I do not propose to pursue this course at all in what I am about to write. I shall only sketch such an outline as will, upon the whole, give a tolerably clear idea of the type which these revivals took on, and shall only relate a few of the particular instances of conversion which occurred in different places. Should I do otherwise my narrative would swell to many volumes; whereas I propose, if possible, to condense what I have to say into one volume of moderate size. However interesting may have been the particular cases of conversion that occurred in different places, to persons in their immediate neighborhood, I fear that to persons at a distance it would appear prolix and tiresome to enter, with any considerable detail, into the statement of individual cases of conversion.
But I shall also endeavor to give such an account of the doctrines which were preached, and of the measures which were used, and in short shall mention such facts in brief as will give so much information in respect to them, as to enable the church hereafter, partially at least, to estimate the power and purity of those great works of God. Purer and more powerful revivals of religion I never saw than those that have been most spoken against.
I hesitate on another account to write a narrative of those revivals. I have been not infrequently surprised to find how much my own remembrance of facts that occurred years ago, differs from the recollection of other persons who had almost equal facilities for knowing what those facts were at the time. My statements, therefore, are very liable to conflict with the recollections of some persons who, at the time, must have understood the facts very nearly as I did myself. Of course I must state facts as I remember them. A great many of those events have been often referred to by myself in preaching as illustrative of the truths that I was presenting to the people. I have been so often reminded of these facts, and have so often referred to them in all the years of my ministry since their occurrence, that I cannot but have strong confidence that I remember them substantially as they occurred. If I shall in any case misremember in anything that I state, or if in any case my recollections differ widely from those of others who were present in those revivals, I trust that the church will believe that my statements are in entire accordance with my present remembrance of those facts. I am now seventy-five years old. I of course remember things that transpired many years ago more definitely than I do things of recent occurrence. In regard to the doctrines preached, so far as I was concerned, and the means used to promote them, I think I cannot misremember.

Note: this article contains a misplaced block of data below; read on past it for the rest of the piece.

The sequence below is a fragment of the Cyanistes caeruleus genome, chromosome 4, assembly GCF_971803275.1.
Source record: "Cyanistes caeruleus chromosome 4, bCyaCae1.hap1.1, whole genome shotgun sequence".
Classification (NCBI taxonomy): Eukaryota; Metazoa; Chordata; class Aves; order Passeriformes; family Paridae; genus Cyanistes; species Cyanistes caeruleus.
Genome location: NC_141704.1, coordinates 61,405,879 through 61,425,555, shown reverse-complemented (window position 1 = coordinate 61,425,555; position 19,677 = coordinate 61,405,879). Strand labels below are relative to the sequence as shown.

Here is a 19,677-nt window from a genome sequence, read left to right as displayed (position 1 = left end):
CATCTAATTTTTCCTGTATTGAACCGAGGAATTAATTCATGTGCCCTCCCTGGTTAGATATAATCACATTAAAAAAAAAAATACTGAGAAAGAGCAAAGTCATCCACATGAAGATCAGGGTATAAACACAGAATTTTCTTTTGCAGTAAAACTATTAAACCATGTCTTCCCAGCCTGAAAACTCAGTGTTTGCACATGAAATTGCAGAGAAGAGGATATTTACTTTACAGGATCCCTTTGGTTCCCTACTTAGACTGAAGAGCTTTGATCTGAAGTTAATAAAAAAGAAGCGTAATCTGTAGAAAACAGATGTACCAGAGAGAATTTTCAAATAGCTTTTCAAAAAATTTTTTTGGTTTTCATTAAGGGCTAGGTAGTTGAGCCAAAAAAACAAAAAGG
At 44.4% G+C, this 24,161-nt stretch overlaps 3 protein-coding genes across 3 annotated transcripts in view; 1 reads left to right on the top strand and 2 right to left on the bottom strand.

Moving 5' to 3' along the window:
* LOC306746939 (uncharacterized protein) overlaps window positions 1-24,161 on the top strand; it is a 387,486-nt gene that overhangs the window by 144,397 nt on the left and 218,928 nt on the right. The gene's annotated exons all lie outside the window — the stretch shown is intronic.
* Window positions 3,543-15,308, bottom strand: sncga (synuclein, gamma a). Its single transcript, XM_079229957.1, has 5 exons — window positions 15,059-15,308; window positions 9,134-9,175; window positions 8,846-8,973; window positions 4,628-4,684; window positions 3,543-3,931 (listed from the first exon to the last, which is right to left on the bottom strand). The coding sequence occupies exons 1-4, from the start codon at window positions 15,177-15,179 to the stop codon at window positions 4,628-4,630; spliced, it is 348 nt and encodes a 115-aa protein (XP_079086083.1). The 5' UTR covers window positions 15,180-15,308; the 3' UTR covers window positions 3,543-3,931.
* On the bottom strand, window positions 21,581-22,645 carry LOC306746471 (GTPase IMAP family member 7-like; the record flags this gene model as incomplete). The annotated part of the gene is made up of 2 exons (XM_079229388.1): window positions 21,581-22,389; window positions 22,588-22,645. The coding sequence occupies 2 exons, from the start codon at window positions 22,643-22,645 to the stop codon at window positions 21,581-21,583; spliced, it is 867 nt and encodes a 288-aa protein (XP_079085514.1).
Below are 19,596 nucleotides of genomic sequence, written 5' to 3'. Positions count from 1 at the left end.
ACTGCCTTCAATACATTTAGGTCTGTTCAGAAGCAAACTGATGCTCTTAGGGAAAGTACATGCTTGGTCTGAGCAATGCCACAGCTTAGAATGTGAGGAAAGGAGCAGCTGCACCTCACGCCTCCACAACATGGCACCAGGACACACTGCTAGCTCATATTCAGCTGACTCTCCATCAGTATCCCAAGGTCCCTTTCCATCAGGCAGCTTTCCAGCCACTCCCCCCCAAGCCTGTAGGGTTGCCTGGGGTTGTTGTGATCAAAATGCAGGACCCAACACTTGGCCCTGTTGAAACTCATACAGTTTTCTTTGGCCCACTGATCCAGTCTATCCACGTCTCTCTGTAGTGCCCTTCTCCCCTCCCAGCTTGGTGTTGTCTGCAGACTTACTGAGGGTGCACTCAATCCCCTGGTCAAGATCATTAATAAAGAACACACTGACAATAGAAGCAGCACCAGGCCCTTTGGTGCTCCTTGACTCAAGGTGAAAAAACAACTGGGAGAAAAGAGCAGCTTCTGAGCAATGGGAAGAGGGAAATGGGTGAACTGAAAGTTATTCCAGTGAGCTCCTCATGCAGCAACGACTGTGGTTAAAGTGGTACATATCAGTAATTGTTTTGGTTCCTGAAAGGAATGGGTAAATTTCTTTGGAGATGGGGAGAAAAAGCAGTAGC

To give any intelligible account of the part which I was called to act in those scenes, it is necessary that I should give a little history of the manner in which I came to adopt the doctrinal views which I have long held and preached, and which have been regarded as in some measure involving a new statement of some of the doctrines of the Gospel, and by many persons have been considered as objectionable. In order, therefore, to render my narrative intelligible, I must commence by giving a very brief account of my birth, and early location and education, my conversion to Christ, my study of theology, and the circumstances of my entering upon the work of the ministry. I am not about to write an autobiography, let it be remembered, and shall enter no farther into a relation of the events of my own private life than shall seem necessary to give an intelligible account of the manner in which I was directed, in so far as I have been related to these great movements of the church in this and in other countries in pushing forward reform.